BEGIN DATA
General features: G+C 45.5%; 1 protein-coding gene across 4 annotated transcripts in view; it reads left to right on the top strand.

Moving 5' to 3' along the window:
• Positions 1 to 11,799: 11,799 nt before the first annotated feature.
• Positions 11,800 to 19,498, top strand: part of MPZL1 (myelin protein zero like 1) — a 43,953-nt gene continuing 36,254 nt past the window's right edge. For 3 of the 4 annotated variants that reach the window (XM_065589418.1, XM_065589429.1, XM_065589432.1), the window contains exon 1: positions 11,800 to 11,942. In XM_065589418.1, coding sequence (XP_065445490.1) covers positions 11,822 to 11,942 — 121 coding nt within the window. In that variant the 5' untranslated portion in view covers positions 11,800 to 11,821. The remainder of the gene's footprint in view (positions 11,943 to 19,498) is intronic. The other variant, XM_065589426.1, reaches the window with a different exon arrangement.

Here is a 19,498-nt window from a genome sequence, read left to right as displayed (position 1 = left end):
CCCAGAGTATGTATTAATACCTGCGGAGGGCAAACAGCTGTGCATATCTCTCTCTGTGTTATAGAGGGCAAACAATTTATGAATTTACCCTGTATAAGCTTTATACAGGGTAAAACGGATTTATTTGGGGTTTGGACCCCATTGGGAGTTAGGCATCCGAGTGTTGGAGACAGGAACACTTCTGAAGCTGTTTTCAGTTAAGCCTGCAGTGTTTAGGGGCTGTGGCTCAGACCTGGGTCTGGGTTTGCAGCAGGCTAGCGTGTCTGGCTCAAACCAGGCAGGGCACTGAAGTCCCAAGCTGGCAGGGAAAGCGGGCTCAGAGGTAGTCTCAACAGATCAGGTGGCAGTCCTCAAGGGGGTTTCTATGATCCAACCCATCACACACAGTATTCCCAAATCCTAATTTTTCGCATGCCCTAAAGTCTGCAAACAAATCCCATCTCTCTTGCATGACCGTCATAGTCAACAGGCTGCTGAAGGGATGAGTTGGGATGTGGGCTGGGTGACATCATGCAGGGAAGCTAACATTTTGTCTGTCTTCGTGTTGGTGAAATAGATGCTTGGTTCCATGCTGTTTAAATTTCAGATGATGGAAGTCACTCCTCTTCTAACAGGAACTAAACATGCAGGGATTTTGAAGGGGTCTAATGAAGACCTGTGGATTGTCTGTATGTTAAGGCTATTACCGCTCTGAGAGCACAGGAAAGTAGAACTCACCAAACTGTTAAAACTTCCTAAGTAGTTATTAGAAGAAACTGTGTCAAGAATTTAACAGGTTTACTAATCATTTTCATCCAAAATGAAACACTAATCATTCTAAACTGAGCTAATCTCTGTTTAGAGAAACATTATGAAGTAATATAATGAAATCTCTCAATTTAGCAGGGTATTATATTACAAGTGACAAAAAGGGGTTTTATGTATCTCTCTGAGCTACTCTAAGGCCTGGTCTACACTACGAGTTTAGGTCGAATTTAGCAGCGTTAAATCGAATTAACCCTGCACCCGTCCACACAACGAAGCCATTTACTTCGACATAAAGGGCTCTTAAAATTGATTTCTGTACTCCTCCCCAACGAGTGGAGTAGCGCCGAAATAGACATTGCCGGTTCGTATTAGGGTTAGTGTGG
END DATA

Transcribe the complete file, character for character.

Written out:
General features: G+C 45.5%; 1 protein-coding gene across 4 annotated transcripts in view; it reads left to right on the top strand.

Moving 5' to 3' along the window:
• Positions 1 to 11,799: 11,799 nt before the first annotated feature.
• Positions 11,800 to 19,498, top strand: part of MPZL1 (myelin protein zero like 1) — a 43,953-nt gene continuing 36,254 nt past the window's right edge. For 3 of the 4 annotated variants that reach the window (XM_065589418.1, XM_065589429.1, XM_065589432.1), the window contains exon 1: positions 11,800 to 11,942. In XM_065589418.1, coding sequence (XP_065445490.1) covers positions 11,822 to 11,942 — 121 coding nt within the window. In that variant the 5' untranslated portion in view covers positions 11,800 to 11,821. The remainder of the gene's footprint in view (positions 11,943 to 19,498) is intronic. The other variant, XM_065589426.1, reaches the window with a different exon arrangement.

Here is a 19,498-nt window from a genome sequence, read left to right as displayed (position 1 = left end):
CCCAGAGTATGTATTAATACCTGCGGAGGGCAAACAGCTGTGCATATCTCTCTCTGTGTTATAGAGGGCAAACAATTTATGAATTTACCCTGTATAAGCTTTATACAGGGTAAAACGGATTTATTTGGGGTTTGGACCCCATTGGGAGTTAGGCATCCGAGTGTTGGAGACAGGAACACTTCTGAAGCTGTTTTCAGTTAAGCCTGCAGTGTTTAGGGGCTGTGGCTCAGACCTGGGTCTGGGTTTGCAGCAGGCTAGCGTGTCTGGCTCAAACCAGGCAGGGCACTGAAGTCCCAAGCTGGCAGGGAAAGCGGGCTCAGAGGTAGTCTCAACAGATCAGGTGGCAGTCCTCAAGGGGGTTTCTATGATCCAACCCATCACACACAGTATTCCCAAATCCTAATTTTTCGCATGCCCTAAAGTCTGCAAACAAATCCCATCTCTCTTGCATGACCGTCATAGTCAACAGGCTGCTGAAGGGATGAGTTGGGATGTGGGCTGGGTGACATCATGCAGGGAAGCTAACATTTTGTCTGTCTTCGTGTTGGTGAAATAGATGCTTGGTTCCATGCTGTTTAAATTTCAGATGATGGAAGTCACTCCTCTTCTAACAGGAACTAAACATGCAGGGATTTTGAAGGGGTCTAATGAAGACCTGTGGATTGTCTGTATGTTAAGGCTATTACCGCTCTGAGAGCACAGGAAAGTAGAACTCACCAAACTGTTAAAACTTCCTAAGTAGTTATTAGAAGAAACTGTGTCAAGAATTTAACAGGTTTACTAATCATTTTCATCCAAAATGAAACACTAATCATTCTAAACTGAGCTAATCTCTGTTTAGAGAAACATTATGAAGTAATATAATGAAATCTCTCAATTTAGCAGGGTATTATATTACAAGTGACAAAAAGGGGTTTTATGTATCTCTCTGAGCTACTCTAAGGCCTGGTCTACACTACGAGTTTAGGTCGAATTTAGCAGCGTTAAATCGAATTAACCCTGCACCCGTCCACACAACGAAGCCATTTACTTCGACATAAAGGGCTCTTAAAATTGATTTCTGTACTCCTCCCCAACGAGTGGAGTAGCGCCGAAATAGACATTGCCGGTTCGTATTAGGGTTAGTGTGG